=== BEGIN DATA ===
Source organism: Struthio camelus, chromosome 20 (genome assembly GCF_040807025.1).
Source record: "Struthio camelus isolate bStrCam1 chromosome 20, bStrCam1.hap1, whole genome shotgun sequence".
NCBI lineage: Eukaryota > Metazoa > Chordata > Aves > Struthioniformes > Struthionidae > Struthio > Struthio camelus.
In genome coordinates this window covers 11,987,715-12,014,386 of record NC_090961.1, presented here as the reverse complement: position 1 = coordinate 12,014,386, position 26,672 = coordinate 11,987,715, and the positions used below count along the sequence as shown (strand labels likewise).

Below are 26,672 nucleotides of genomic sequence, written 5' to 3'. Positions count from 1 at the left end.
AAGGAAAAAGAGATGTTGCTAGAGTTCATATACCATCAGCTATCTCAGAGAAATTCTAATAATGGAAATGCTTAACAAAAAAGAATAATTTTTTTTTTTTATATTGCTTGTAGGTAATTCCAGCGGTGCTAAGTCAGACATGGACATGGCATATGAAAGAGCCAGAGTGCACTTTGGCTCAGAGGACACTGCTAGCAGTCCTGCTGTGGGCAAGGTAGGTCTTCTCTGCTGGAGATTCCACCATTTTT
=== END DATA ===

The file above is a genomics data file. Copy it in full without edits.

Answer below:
Source organism: Struthio camelus, chromosome 20 (genome assembly GCF_040807025.1).
Source record: "Struthio camelus isolate bStrCam1 chromosome 20, bStrCam1.hap1, whole genome shotgun sequence".
NCBI lineage: Eukaryota > Metazoa > Chordata > Aves > Struthioniformes > Struthionidae > Struthio > Struthio camelus.
In genome coordinates this window covers 11,987,715-12,014,386 of record NC_090961.1, presented here as the reverse complement: position 1 = coordinate 12,014,386, position 26,672 = coordinate 11,987,715, and the positions used below count along the sequence as shown (strand labels likewise).

Below are 26,672 nucleotides of genomic sequence, written 5' to 3'. Positions count from 1 at the left end.
AAGGAAAAAGAGATGTTGCTAGAGTTCATATACCATCAGCTATCTCAGAGAAATTCTAATAATGGAAATGCTTAACAAAAAAGAATAATTTTTTTTTTTTATATTGCTTGTAGGTAATTCCAGCGGTGCTAAGTCAGACATGGACATGGCATATGAAAGAGCCAGAGTGCACTTTGGCTCAGAGGACACTGCTAGCAGTCCTGCTGTGGGCAAGGTAGGTCTTCTCTGCTGGAGATTCCACCATTTTT